There's a girl at the beach waiting for a someday sunny forecast, a love with whom she can share the sand, and a giant wave to come wash her truth away. On another continent, on different sands altogether, another girl sits wishing she was more to her father than a wife to give away. She dreams of being a doctor and saving lives, but she can't even save her own; in two days time, she'll marry a man fifteen years her senior. And she'll be his third wife. She has forty-eight hours to make her dream come true.
Far outside Paris, a girl sits in a cafe sipping the water she'd ordered hours ago, pretending she's almost ready to order something from the menu. The old waitress looks the other way; she knows the girl is dying to be an artist and trying to come up with the train fare to get to the city where she thinks all magic comes true. She might be right, the waitress thinks. Everyone needs a dream. Even though she'd long-forgotten her own. And who knows? The girl could very well become an artist. She's already starving.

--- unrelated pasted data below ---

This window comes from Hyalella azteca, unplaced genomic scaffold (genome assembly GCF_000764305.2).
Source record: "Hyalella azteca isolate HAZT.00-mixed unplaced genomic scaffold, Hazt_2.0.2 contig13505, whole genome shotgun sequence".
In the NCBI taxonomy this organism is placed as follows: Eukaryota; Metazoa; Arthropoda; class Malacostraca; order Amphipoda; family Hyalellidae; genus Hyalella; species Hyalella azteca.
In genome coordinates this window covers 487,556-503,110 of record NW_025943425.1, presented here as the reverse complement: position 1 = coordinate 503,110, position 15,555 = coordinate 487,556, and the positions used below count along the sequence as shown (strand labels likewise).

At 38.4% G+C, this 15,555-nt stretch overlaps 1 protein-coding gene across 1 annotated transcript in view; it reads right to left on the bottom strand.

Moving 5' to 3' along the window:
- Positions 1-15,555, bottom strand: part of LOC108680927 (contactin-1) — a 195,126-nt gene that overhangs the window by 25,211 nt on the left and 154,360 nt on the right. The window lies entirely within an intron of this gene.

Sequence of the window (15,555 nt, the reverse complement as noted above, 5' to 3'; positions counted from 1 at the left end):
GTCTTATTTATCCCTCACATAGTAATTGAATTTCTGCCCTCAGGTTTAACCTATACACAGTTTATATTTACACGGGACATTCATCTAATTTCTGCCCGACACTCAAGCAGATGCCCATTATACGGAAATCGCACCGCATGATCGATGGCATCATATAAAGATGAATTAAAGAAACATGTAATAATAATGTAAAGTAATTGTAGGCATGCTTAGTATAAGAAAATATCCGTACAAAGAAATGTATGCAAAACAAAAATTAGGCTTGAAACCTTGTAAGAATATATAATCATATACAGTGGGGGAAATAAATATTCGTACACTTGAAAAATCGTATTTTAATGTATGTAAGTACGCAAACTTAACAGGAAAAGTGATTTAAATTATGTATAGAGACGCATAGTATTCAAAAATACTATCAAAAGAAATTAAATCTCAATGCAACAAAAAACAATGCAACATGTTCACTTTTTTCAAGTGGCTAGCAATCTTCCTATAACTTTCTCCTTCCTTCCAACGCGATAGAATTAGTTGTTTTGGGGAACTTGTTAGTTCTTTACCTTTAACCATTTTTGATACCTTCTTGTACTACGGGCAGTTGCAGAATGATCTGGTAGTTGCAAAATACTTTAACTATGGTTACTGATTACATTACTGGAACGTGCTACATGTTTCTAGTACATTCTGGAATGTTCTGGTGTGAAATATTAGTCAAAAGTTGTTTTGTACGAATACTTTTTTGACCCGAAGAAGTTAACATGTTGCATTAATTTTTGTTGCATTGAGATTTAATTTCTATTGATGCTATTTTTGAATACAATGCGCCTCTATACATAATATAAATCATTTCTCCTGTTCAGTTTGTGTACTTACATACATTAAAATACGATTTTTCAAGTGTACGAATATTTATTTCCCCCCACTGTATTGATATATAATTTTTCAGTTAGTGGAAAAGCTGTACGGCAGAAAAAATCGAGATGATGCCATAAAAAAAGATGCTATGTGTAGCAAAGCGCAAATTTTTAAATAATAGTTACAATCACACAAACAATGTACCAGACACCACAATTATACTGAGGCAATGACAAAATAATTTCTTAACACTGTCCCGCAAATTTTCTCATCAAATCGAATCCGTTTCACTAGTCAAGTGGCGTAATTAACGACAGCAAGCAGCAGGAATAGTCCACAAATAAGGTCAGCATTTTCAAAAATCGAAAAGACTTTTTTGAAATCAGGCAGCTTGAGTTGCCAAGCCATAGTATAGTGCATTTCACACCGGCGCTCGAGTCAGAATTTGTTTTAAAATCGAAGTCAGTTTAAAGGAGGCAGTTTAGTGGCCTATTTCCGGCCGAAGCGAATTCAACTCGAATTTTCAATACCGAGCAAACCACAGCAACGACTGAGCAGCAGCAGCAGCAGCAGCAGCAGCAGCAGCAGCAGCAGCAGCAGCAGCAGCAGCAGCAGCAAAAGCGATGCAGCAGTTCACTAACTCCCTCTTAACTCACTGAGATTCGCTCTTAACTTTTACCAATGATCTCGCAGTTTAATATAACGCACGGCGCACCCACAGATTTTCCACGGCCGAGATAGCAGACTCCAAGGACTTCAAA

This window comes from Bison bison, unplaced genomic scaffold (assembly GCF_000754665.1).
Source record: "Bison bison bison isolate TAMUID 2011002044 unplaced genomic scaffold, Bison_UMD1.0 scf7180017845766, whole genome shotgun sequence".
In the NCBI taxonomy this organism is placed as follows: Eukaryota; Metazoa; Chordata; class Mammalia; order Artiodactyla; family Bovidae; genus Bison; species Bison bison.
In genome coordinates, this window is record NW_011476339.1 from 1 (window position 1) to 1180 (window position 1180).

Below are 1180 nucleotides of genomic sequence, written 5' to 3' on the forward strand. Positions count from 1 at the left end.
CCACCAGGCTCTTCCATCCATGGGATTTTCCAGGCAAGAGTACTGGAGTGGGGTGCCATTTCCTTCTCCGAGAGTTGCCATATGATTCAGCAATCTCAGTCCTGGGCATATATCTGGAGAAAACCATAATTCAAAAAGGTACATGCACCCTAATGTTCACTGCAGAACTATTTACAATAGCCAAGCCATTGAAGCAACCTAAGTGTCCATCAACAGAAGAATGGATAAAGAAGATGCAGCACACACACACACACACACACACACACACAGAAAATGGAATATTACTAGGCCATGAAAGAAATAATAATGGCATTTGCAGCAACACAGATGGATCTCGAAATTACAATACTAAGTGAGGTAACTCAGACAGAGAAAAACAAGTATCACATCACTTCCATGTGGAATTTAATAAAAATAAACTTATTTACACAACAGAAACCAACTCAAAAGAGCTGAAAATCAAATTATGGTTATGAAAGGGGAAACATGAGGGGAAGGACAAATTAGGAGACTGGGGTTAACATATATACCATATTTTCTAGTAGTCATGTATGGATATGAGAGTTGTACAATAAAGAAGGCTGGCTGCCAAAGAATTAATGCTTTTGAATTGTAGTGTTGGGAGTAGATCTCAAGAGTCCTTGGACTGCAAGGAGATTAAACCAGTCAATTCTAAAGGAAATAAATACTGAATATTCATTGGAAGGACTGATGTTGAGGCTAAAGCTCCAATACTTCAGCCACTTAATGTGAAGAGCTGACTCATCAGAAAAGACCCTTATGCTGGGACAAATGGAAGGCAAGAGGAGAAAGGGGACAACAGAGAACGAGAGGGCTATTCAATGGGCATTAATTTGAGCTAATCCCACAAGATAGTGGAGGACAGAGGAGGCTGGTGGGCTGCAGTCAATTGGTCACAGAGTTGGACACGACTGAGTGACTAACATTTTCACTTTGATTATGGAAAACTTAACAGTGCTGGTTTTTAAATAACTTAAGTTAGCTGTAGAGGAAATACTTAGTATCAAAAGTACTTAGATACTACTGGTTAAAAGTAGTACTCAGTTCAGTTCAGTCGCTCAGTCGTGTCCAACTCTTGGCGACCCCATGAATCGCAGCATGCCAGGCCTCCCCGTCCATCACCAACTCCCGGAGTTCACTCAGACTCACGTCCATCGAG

And in a crowded restaurant in Malibu, surrounded by her favorite family and friends, all smiling with joy, he asks her to marry him. A dream come true, sealed with a diamond found by a girl a million miles away in a crowded mine, surrounded by her family and friends, no one smiling at all. Someday, she'll have a diamond of my own, the girl dreams. And as soon as I do, I'm out of here. No looking back.
Dreams. They save us all, don't they?
So let's hang our dream-catchers tonight and save ourselves. Let's save each other, too. Every night and every day, believing fiercely that our dreams will come true.
And so will hers. No looking back.